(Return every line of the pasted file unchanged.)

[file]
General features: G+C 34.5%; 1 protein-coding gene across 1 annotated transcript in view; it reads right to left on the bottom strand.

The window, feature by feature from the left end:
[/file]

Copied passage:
General features: G+C 34.5%; 1 protein-coding gene across 1 annotated transcript in view; it reads right to left on the bottom strand.

The window, feature by feature from the left end: